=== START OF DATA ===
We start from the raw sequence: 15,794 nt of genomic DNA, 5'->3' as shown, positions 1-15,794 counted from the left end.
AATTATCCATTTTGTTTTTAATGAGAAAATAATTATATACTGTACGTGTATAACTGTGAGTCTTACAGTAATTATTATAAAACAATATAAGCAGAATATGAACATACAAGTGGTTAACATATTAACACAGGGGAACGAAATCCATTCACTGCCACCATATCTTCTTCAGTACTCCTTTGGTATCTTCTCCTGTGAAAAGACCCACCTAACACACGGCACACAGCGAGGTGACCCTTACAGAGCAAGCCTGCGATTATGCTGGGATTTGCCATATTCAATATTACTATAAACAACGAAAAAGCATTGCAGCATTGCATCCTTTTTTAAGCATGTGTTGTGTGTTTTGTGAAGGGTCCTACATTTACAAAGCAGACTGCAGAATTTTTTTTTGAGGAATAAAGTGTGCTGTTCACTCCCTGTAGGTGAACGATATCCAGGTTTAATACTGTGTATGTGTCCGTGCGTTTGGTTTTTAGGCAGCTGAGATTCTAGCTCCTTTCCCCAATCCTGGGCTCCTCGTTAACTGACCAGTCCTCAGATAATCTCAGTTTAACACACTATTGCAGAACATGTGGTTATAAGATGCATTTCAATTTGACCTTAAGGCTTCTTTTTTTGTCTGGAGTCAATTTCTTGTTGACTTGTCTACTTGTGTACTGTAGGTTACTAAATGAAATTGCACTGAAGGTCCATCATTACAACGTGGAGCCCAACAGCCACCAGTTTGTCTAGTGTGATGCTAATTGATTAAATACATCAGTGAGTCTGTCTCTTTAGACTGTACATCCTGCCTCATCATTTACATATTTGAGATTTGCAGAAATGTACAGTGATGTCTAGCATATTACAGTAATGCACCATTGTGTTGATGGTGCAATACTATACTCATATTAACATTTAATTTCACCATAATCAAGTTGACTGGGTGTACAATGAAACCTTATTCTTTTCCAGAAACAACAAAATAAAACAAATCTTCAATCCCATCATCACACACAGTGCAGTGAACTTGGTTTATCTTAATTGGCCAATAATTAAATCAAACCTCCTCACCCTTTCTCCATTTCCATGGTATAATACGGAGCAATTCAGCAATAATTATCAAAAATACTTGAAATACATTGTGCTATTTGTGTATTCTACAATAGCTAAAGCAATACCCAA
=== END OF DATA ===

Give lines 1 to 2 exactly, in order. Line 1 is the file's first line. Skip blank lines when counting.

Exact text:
We start from the raw sequence: 15,794 nt of genomic DNA, 5'->3' as shown, positions 1-15,794 counted from the left end.
AATTATCCATTTTGTTTTTAATGAGAAAATAATTATATACTGTACGTGTATAACTGTGAGTCTTACAGTAATTATTATAAAACAATATAAGCAGAATATGAACATACAAGTGGTTAACATATTAACACAGGGGAACGAAATCCATTCACTGCCACCATATCTTCTTCAGTACTCCTTTGGTATCTTCTCCTGTGAAAAGACCCACCTAACACACGGCACACAGCGAGGTGACCCTTACAGAGCAAGCCTGCGATTATGCTGGGATTTGCCATATTCAATATTACTATAAACAACGAAAAAGCATTGCAGCATTGCATCCTTTTTTAAGCATGTGTTGTGTGTTTTGTGAAGGGTCCTACATTTACAAAGCAGACTGCAGAATTTTTTTTTGAGGAATAAAGTGTGCTGTTCACTCCCTGTAGGTGAACGATATCCAGGTTTAATACTGTGTATGTGTCCGTGCGTTTGGTTTTTAGGCAGCTGAGATTCTAGCTCCTTTCCCCAATCCTGGGCTCCTCGTTAACTGACCAGTCCTCAGATAATCTCAGTTTAACACACTATTGCAGAACATGTGGTTATAAGATGCATTTCAATTTGACCTTAAGGCTTCTTTTTTTGTCTGGAGTCAATTTCTTGTTGACTTGTCTACTTGTGTACTGTAGGTTACTAAATGAAATTGCACTGAAGGTCCATCATTACAACGTGGAGCCCAACAGCCACCAGTTTGTCTAGTGTGATGCTAATTGATTAAATACATCAGTGAGTCTGTCTCTTTAGACTGTACATCCTGCCTCATCATTTACATATTTGAGATTTGCAGAAATGTACAGTGATGTCTAGCATATTACAGTAATGCACCATTGTGTTGATGGTGCAATACTATACTCATATTAACATTTAATTTCACCATAATCAAGTTGACTGGGTGTACAATGAAACCTTATTCTTTTCCAGAAACAACAAAATAAAACAAATCTTCAATCCCATCATCACACACAGTGCAGTGAACTTGGTTTATCTTAATTGGCCAATAATTAAATCAAACCTCCTCACCCTTTCTCCATTTCCATGGTATAATACGGAGCAATTCAGCAATAATTATCAAAAATACTTGAAATACATTGTGCTATTTGTGTATTCTACAATAGCTAAAGCAATACCCAA